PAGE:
South Jordan, Utah -- Last December, a group of QFloors employees spent a Saturday sorting and labeling hundreds of coats. They were the result of a coat drive sponsored by QFloors, and were shipped to Venezuela refugees in Cucuta, Columbia. For Antonio Ortega, QFloors B2B specialist, it was a deeply personal undertaking. He spearheaded the humanitarian project as a way of doing something for family and friends who were suffering deeply.

The political and humanitarian crisis in Venezuela has had a tragic cost for Antonio. Just a few weeks ago, his 59-year old brother suddenly died during the massive Blackout in Venezuela. While details are sparse, it appears to have been due to a stroke triggered by dehydration, due to power and water supplies being cut off for 6 days.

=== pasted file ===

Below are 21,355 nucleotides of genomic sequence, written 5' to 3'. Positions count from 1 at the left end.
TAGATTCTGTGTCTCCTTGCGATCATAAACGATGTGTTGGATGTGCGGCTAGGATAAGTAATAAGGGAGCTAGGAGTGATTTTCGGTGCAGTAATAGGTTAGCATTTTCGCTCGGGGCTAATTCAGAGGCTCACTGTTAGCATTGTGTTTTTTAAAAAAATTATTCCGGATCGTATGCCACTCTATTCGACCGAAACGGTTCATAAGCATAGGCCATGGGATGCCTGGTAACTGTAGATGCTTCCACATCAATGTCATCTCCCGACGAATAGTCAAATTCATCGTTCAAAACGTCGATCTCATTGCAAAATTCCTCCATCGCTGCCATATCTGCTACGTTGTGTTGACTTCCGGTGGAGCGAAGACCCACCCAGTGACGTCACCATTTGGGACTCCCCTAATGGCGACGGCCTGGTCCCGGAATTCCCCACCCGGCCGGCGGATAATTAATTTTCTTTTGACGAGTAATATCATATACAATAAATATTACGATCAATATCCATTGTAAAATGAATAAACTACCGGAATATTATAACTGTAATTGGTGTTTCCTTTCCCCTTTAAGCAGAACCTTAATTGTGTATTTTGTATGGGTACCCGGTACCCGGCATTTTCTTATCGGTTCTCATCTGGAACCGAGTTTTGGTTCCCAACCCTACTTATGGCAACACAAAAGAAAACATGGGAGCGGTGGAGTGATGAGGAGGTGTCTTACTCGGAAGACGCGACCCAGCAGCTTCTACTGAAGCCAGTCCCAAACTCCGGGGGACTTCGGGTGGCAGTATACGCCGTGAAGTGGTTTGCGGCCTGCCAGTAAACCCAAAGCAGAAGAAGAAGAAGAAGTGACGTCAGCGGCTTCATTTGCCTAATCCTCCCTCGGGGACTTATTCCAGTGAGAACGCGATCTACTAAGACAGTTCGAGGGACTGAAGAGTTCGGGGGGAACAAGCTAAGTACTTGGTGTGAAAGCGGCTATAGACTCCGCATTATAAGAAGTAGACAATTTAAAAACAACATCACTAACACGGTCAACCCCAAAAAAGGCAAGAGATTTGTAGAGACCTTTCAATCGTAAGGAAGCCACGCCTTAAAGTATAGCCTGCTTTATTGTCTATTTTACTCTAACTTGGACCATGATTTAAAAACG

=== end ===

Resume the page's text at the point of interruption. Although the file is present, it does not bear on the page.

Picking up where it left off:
“The infrastructures are failing because of years of mismanagement and corruption by government entities,” said Ortega. “My brother is only one of many, many victims.”

The loss of his brother is not the only personal impact Ortega has experienced. He and his family were granted legal political asylum in the U.S. after their house was burned down by those opposed to Ortega’s political activism.

Ortega has been working for QFloors for almost two years, where his technical experience has been a great asset. When he is not at work, he continues to try to do what he can to advocate for greater freedom in Venezuela and for the safety of loved ones who are victims of the devastating situation.

“We’re lucky to have [Antonio] on our QFloors team,” said Chad Ogden, QFloors president. “But he is living a story that is just hard to comprehend. Our hearts go out to him and even more so for the people who are suffering so greatly in Venezuela. The coat drive was just something we as a company could do to try to help and support in our small way.”

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